While acknowledging that a physician's liability for the malpractice of a colleague is predicated on agency and control (see, Business Corporation Law § 1505 [a]; Hill v St. Clare's Hosp., 67 N.Y.2d 72, 79), Supreme Court denied summary judgment on the ground that a question of fact exists as to whether Doctor D'Urso's participation in the weekly meetings gave rise to a physician-patient relationship. If so, the court reasoned, a question of fact is presented whether defendant owed plaintiff a duty of care.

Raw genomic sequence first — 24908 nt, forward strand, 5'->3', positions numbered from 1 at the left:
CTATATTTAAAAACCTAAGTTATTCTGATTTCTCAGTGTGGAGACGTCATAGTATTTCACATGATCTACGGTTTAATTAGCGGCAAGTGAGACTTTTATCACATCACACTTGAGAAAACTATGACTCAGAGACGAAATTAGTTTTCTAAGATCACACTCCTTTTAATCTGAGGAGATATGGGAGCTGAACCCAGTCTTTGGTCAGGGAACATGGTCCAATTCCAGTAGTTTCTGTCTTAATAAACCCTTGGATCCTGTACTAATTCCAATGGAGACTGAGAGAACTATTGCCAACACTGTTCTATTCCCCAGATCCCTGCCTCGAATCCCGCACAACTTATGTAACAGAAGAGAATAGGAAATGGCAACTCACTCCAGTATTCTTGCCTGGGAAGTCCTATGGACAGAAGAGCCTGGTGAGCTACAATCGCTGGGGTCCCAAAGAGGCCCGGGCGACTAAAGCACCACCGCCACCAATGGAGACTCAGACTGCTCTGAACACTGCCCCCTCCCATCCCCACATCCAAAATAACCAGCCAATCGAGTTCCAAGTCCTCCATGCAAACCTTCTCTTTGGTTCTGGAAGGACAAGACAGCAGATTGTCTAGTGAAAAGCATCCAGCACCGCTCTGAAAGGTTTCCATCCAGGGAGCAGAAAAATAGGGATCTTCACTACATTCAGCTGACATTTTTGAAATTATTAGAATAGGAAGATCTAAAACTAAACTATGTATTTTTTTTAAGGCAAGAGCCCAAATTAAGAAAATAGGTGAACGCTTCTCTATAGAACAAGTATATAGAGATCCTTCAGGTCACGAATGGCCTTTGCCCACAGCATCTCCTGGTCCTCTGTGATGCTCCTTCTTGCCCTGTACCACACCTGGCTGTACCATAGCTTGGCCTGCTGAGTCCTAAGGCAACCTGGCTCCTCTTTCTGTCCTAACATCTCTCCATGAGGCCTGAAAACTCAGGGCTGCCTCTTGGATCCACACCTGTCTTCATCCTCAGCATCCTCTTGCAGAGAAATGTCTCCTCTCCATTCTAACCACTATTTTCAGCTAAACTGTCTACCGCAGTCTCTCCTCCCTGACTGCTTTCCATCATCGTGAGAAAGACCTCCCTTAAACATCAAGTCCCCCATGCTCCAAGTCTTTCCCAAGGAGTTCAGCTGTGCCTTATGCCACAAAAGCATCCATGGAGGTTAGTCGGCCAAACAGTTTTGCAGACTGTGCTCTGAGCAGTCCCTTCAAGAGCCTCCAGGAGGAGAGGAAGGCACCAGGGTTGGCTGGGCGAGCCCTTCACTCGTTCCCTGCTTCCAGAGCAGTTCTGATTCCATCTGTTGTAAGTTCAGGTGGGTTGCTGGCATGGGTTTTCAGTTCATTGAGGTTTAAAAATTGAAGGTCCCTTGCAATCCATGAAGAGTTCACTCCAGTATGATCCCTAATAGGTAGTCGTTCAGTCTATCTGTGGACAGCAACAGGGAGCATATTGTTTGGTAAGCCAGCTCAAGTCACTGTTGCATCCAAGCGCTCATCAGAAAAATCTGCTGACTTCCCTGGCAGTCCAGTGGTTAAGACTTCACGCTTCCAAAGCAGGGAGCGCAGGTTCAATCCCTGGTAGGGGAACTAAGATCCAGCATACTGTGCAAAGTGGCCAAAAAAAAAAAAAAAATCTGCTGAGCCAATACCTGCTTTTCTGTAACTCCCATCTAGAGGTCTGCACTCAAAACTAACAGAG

At the outset, it must be emphasized that the question of the legal duty to be imposed upon an individual in any given situation is not a question of fact. "Unlike foreseeability and causation, both generally factual issues to be resolved on a case-by-case basis by the fact finder, the duty owed by one member of society to another is a legal issue for the courts" (Eiseman v State of New York, 70 N.Y.2d 175, 187, citing De Angelis v Lutheran Med. Ctr., 58 N.Y.2d 1053, 1055). Plaintiff's entire theory of liability is that a member physician who attends group staff meetings at which a patient's care is discussed thereby assumes liability for any deviation from accepted medical practice in the course of treatment rendered by his associates. Unless it can be said, as a matter of law, that a physician who engages in a discussion concerning a patient's condition thereby assumes an affirmative duty to accurately advise the treating physicians regarding the care of their patient and to verify that his advice has been followed, there is no cause of action to submit to a trier of fact (see, Lipton v Kaye, 214 A.D.2d 319).